One of the most common types of accidents involving the trailer of a truck is a jackknife accident. A trailer is usually attached to a truck with a hitch that allows for some free movement, rather than being firmly fixed to the truck. The free movement of the trailer helps the driver make turns more easily, but it raises the risk of an accident when a vehicle comes to a sudden stop. When a truck driver uses the emergency brake, the truck slows down sharply, but the trailer continues to be propelled forward through the momentum of its own weight. Eventually, it may swing to the side at a 90-degree angle. This is called “jackknifing” because the truck resembles the handle of a jackknife, and the trailer resembles the blade.
Risk Factors for Jackknife Accidents
Wet road surfaces
Often, a driver could have prevented an emergency that resulted in a jackknife accident by handling their vehicle more carefully. A trucker can reduce the risk of a jackknife accident by leaving an appropriate stopping distance behind the car ahead of them. Stopping distance is critical because it allows a truck to slow down gradually before reaching a full stop. A truck driver executing a turn also may avoid a jackknife accident by applying the brakes in preparation for the turn, rather than after they begin the turn.
Compensation for Jackknife Truck Accidents
The size and weight of a swinging trailer can cause devastating injuries to anyone in a car that it strikes. Victims may suffer spinal cord injuries, brain trauma, broken bones, and damage to internal organs. They can seek compensation for the costs and losses resulting from their injuries. If a victim dies in a jackknife accident, their family members and estate can receive damages through wrongful death and survival claims.
Damages in personal injury claims arising from jackknife accidents may include the costs of past, present, and future medical treatment. A victim also may miss time from work or may no longer be able to work in the same field. This may result in lost income and earning capacity, which also can be compensated. In addition, a victim can seek damages for intangible forms of harm, such as pain and suffering and emotional distress. Putting a dollar figure on non-economic damages can be challenging, but testimony from friends and family members can complement expert testimony and photo and video evidence to show the full impact of the injuries on their life.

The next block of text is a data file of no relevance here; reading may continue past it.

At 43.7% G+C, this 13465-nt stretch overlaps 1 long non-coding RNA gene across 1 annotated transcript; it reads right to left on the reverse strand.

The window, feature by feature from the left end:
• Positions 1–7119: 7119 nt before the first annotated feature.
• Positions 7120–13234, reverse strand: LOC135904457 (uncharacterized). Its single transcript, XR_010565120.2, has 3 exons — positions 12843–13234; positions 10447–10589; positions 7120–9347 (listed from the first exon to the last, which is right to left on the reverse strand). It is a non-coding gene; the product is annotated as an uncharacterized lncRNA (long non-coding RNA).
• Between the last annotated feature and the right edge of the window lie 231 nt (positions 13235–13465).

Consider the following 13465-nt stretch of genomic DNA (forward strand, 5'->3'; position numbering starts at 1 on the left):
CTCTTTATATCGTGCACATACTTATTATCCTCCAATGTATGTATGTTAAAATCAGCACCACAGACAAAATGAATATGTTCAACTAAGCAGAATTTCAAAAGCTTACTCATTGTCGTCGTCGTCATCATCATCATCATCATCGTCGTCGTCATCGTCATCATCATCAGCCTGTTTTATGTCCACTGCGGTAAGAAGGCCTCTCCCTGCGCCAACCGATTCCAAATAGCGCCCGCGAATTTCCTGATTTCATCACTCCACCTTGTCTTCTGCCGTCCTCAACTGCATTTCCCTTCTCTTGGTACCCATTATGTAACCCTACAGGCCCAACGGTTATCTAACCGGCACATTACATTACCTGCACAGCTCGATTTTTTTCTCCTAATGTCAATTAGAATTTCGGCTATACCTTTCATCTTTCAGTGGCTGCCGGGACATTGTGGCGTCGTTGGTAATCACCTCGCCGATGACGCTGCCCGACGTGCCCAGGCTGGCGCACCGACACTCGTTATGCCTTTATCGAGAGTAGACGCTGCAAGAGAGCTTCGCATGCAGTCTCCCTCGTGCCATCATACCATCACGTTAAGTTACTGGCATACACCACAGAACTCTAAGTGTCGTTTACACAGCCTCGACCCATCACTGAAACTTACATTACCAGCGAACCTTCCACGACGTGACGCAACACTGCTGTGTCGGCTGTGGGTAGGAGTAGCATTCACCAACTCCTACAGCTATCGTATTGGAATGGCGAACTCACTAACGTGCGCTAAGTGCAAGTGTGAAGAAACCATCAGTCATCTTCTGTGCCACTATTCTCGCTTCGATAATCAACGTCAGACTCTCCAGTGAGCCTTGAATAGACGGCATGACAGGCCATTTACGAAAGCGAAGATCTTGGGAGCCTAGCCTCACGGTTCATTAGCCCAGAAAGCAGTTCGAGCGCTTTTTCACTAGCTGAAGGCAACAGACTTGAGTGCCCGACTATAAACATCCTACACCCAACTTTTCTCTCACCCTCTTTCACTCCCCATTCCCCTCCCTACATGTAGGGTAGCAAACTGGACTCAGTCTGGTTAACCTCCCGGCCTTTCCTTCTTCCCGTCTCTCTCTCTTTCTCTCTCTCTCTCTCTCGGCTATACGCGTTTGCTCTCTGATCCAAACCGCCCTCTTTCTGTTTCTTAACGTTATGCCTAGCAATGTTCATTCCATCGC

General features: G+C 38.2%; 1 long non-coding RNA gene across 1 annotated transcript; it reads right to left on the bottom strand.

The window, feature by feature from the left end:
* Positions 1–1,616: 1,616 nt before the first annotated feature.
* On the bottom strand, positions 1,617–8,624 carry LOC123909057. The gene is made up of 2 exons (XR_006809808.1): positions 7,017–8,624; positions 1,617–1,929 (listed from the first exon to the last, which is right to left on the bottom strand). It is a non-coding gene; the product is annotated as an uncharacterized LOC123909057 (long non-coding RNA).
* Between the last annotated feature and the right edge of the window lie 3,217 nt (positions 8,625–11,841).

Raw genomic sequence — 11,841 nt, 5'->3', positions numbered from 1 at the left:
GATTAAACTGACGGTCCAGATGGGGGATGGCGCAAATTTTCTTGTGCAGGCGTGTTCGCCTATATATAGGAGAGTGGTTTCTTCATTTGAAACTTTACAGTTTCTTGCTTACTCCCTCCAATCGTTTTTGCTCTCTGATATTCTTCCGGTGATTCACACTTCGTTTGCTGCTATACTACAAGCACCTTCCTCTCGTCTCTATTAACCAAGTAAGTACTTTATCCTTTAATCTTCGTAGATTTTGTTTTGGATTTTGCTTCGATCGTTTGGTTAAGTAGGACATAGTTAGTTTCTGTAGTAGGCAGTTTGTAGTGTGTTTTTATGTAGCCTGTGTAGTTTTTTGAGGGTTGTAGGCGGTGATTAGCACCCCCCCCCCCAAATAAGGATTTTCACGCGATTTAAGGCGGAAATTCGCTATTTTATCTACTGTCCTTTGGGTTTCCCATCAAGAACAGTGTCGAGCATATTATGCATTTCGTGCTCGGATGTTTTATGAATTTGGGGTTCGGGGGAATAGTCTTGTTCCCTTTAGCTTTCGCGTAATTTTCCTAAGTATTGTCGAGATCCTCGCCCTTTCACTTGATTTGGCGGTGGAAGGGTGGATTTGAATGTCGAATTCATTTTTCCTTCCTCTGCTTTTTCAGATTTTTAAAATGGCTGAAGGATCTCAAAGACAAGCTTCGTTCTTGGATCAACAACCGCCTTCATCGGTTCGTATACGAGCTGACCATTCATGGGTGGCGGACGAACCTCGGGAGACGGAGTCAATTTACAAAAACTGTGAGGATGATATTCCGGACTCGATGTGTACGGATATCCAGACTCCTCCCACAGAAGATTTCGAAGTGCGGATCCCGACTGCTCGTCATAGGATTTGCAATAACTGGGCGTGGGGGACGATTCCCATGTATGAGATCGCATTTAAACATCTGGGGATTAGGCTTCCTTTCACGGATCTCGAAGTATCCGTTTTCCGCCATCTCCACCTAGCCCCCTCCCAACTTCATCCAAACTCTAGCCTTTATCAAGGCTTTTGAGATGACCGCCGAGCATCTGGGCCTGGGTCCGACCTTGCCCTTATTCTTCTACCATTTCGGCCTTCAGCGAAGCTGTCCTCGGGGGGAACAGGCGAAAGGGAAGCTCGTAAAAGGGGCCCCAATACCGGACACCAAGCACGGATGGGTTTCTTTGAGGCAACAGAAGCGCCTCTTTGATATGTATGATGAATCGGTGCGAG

Wrongful Death and Survival Damages
Certain family members can recover damages after a fatal truck accident, including their loss of financial support from the victim and the loss of their intangible relationship with the victim. Meanwhile, the estate of the victim may recover compensation for costs such as medical expenses and lost income, as well as pain and suffering in some cases.
Suing a Trucking Company After a Jackknife Accident
The most obvious defendant in a truck accident case may be the truck driver, but often a trucking company is liable as well. For example, a trucking company may have hired an unqualified driver or continued to employ a driver who accumulated a long history of safety violations. Even if the company had no direct responsibility for the accident, it may be held vicariously (indirectly) liable for errors by a driver. This requires showing that the truck driver was an employee of the company and caused the accident while they were on the job.
Trucking companies have far greater assets and insurance than individual drivers, allowing them to pay larger compensation awards. Thus, a truck accident lawyer will aim to bring the company into the litigation if the evidence suggests that it may have been directly or indirectly liable for an accident.